Todd Sprinkle led QVC’s foray into mobile commerce.
Slow m-commerce sites may lose customers, Keynote Systems finds in a new survey.
The ‘expectation gap’ for mobile performance has tightened considerably, and retailers, travel companies, ticket sellers and other companies with mobile sites ignore these increased expectations for fast performance at their own peril, mobile and web performance management firm Keynote Systems Inc. says.
The firm bases this conclusion on the results of a new survey of 5,000 U.S. adults with smartphones and/or tablets. When asked about frustrating mobile web experiences over the past two months, two-thirds of smartphone users cited “Web pages slow to load.” The next largest pain point felt by nearly half of the panel was “Web site not optimized for smartphone.”
The expectation gap is clear. 64% of smartphone users want a site to load within four seconds; 82% within five seconds, the Keynote survey finds. The average page load time for the m-commerce site home pages of 30 representative retailers on the Keynote Mobile Commerce Performance Index for the week ending August 5 was 7.54 seconds. Some retailers delivered load times as fast as 2.77 seconds and 3.59 seconds, while some delivered load times as slow as 14.65 seconds and 15.20 seconds.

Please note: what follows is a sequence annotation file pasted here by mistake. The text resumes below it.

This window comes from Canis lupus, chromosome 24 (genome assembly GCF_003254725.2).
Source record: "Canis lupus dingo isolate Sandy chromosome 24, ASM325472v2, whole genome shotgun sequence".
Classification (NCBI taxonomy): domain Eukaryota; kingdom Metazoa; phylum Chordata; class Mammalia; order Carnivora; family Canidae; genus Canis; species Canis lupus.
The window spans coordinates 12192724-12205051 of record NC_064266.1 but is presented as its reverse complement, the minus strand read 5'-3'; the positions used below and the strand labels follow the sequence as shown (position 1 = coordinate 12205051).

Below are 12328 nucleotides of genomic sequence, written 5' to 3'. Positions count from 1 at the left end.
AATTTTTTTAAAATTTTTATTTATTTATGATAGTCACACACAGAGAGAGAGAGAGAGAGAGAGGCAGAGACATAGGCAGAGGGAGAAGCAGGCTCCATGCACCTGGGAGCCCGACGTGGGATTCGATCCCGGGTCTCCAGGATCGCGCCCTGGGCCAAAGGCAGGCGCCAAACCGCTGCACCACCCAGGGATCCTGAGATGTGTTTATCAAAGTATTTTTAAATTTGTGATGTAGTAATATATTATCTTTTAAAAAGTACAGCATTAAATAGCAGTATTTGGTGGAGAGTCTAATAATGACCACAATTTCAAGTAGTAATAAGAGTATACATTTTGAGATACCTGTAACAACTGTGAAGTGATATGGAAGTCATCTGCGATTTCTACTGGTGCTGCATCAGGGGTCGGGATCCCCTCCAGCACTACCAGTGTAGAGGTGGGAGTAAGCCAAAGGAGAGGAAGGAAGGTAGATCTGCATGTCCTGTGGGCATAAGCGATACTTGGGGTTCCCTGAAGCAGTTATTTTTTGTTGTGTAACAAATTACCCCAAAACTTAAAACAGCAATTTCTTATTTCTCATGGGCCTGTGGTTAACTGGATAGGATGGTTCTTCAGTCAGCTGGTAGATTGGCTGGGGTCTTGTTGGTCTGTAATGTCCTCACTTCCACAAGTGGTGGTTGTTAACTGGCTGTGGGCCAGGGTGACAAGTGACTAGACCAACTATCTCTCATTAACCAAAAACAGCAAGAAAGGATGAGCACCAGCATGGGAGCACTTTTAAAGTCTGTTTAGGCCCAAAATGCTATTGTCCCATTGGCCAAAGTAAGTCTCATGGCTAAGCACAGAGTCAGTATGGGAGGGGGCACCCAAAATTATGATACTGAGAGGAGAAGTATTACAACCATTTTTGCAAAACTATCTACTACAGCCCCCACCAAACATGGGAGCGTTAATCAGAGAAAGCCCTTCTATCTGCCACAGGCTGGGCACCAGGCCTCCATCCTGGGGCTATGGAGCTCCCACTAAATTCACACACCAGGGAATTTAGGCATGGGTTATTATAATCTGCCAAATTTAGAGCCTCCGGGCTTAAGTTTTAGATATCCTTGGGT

By comparison, 60% of tablet users expect to wait less than three seconds for a page to load while 48% of PC users want page load speeds faster than two seconds, the survey finds.
Brands should beware: 16% of mobile users will not return or wait for a site to load if it takes too long and 6% will go to a competitor’s site, the Keynote survey says.
The survey also asked what smartphone and tablet users do on their devices. Of special note to retailers and travel companies, tablet users are much more likely than smartphone users to purchase something through mobile commerce (62% versus 47%) or book travel (41% versus 29%).
The top five activities on smartphones include accessing local information such as maps and event locations (88%), searching for general information (82%), participating in social media or social networking sites (76%), reading news and entertainment (75%), and finding local services like ATMs or retail stores (74%).
Tablet users painted a somewhat different picture. Most tablet users access news and entertainment (79%), searching for information follows close behind (77%), then watching videos (76%), accessing location information (75%) and participating in social networks (75%) round out the top five activities.